After Singapore, the central bank of the Philippines is set to arrange cross-border payment agreements with Thailand and Malaysia to facilitate the linkage of both countries’ real-time and QR payment systems.
The Bangko Sentral ng Pilipinas (BSP) has signed two agreements with the Monetary Authority of Singapore (MAS) this month to link Philippines’ InstaPay and Singapore’s PayNow. It is now currently in talks with Bank Negara Malaysia (BNM) and Bank of Thailand (BOT).
During Friday’s, Nov. 12, virtual BSP-MAS bilateral payment linkage event and the World Fintech Festival 2021, BSP Assistant Governor Edna Villa said ASEAN members including the Philipines are establishing interoperable cross-border real time payment systems.
“The BSP has been in dialogue with several ASEAN central banks to make the seamless flow of funds between our countries a reality. We have chosen Singapore as our starting point for this linkage,” said Villa.
BSP Senior Director Raymond Estioko of BSP’s Payment System Oversight Department said during the event forum that the next cooperation agreements will be with Malaysia and Thailand.
Estioko said the volume of cross-border payment transactions is significant in both countries. He also confirmed that BSP has started bilateral dialogues with BNM and BOT.
In the case of Singapore, remittance flows total about $2.15 billion in 2020 between the Philippines and Singapore. Before the pandemic, approximately 900,000 travelers were registered between the two countries.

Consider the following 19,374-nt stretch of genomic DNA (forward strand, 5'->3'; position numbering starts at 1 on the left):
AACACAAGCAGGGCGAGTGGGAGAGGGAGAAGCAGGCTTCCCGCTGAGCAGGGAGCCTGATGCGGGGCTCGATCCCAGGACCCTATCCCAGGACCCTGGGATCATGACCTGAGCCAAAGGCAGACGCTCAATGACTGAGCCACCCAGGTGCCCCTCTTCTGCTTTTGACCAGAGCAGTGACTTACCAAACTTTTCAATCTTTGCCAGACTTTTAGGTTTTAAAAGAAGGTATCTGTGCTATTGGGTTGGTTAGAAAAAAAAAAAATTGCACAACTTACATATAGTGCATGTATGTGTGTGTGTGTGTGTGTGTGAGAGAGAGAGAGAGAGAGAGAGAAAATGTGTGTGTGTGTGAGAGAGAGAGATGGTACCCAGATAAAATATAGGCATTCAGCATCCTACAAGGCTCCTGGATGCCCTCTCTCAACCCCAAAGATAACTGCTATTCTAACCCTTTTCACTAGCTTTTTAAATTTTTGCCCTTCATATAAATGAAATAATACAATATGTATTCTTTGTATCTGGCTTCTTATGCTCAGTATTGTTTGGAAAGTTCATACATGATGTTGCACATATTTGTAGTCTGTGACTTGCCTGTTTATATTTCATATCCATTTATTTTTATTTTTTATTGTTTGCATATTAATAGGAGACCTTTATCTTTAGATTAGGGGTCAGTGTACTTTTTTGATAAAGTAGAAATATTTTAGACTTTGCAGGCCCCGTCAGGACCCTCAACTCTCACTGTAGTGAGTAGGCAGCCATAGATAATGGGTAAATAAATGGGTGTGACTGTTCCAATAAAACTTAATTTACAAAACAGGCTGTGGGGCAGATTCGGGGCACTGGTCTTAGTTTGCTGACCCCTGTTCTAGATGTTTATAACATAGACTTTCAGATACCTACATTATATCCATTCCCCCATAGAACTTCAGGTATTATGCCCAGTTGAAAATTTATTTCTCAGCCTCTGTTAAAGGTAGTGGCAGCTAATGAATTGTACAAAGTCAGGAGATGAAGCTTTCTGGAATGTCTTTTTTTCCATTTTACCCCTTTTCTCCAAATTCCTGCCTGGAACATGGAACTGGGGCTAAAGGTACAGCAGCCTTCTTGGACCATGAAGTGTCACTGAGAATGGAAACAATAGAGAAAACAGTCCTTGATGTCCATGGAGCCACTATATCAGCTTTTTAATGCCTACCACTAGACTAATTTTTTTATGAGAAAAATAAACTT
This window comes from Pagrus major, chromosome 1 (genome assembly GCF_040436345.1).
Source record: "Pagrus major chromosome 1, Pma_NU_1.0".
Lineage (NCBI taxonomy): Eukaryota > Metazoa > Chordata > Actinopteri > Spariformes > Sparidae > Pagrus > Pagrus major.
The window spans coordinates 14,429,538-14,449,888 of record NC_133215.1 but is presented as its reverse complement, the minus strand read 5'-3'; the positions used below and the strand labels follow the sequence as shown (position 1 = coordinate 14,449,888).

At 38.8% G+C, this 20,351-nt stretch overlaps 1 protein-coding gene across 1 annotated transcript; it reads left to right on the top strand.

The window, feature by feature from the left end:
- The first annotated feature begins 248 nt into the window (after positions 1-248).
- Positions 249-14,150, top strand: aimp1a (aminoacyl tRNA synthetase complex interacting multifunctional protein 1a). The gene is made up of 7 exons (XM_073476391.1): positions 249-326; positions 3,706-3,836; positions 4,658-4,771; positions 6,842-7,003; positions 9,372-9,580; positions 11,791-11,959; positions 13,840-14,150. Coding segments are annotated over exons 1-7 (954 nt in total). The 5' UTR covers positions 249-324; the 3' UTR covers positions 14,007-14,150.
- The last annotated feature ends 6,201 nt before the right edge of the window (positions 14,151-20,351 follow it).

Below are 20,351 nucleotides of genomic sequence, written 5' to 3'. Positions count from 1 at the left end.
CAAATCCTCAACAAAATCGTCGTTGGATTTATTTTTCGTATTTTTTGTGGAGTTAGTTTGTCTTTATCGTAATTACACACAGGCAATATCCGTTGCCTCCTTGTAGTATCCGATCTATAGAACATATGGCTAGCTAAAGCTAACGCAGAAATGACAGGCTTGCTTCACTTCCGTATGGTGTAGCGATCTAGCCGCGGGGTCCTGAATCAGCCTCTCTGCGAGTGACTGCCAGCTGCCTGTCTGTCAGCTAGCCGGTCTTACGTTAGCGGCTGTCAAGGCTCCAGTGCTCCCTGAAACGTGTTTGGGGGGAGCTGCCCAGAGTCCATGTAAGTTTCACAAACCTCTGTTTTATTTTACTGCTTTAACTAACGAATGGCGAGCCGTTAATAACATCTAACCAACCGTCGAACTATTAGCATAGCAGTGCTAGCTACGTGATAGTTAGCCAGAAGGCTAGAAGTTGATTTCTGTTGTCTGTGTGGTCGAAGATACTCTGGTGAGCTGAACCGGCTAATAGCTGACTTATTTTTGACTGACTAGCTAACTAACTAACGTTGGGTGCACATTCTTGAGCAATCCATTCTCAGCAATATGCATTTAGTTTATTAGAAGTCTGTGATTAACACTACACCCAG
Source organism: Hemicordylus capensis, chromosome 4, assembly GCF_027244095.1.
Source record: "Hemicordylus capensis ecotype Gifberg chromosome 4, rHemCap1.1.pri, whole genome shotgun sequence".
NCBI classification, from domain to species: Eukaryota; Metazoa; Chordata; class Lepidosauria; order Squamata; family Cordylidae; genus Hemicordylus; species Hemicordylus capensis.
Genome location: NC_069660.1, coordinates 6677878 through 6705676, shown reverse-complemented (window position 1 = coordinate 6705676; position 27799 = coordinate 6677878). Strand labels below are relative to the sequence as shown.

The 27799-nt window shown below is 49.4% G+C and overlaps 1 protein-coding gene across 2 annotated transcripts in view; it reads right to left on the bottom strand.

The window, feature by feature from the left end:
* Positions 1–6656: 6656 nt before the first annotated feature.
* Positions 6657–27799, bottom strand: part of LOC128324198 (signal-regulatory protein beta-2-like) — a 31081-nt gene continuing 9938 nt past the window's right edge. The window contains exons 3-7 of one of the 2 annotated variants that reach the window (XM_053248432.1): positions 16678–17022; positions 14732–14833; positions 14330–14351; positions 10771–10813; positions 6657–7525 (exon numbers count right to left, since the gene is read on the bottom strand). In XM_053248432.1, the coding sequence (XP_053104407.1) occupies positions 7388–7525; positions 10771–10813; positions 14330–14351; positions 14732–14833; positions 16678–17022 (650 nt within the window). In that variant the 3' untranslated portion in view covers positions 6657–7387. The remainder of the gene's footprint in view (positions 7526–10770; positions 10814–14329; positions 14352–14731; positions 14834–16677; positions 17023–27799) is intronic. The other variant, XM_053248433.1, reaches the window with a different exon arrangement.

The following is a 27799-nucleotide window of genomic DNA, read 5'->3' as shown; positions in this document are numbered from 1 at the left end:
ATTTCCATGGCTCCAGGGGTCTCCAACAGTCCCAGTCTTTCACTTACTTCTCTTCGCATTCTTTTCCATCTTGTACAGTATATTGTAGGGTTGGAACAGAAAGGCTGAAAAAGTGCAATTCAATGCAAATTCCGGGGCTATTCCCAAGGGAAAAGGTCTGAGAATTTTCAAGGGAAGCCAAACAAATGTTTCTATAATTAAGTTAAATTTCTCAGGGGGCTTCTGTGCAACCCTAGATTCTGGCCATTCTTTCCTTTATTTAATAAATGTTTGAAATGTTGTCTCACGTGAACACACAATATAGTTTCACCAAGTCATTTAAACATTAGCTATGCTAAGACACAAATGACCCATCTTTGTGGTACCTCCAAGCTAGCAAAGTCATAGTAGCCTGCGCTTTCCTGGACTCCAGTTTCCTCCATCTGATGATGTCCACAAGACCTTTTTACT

The BSP-MAS enhanced Innovation Function Cooperation Agreement, signed on Friday, was first forged in 2017 and was mostly for information sharing, while the latest version is an enhanced one which Villa called “Agreement 2.0”. The formal dialogue will enable the BSP and MAS to link InstaPay and PayNow.
“Agreement 2.0 now includes collaboration specifically in payments innovation to facilitate the linkage of the payment systems of the Philippines and Singapore,” said Villa.
BSP Governor Benjamin E. Diokno said on Thursday, Nov. 11, that improvements in cross-border payments will benefit the following: overseas Filipino workers; businesses in the tourism, export, import and e-commerce industries; and firms receiving financial support from affiliates abroad or from global institutional investors.
“We seek ways to further lessen frictions associated with cross-border payments like high remittance cost, lengthy processing times and inadequate transparency as to service fees, foreign exchange conversion rates and processing status among others. Ultimately, enhancing the efficiency of cross-border payments will help ensure that Filipinos, here and abroad, are onboard as we pursue digital transformation,” said Diokno.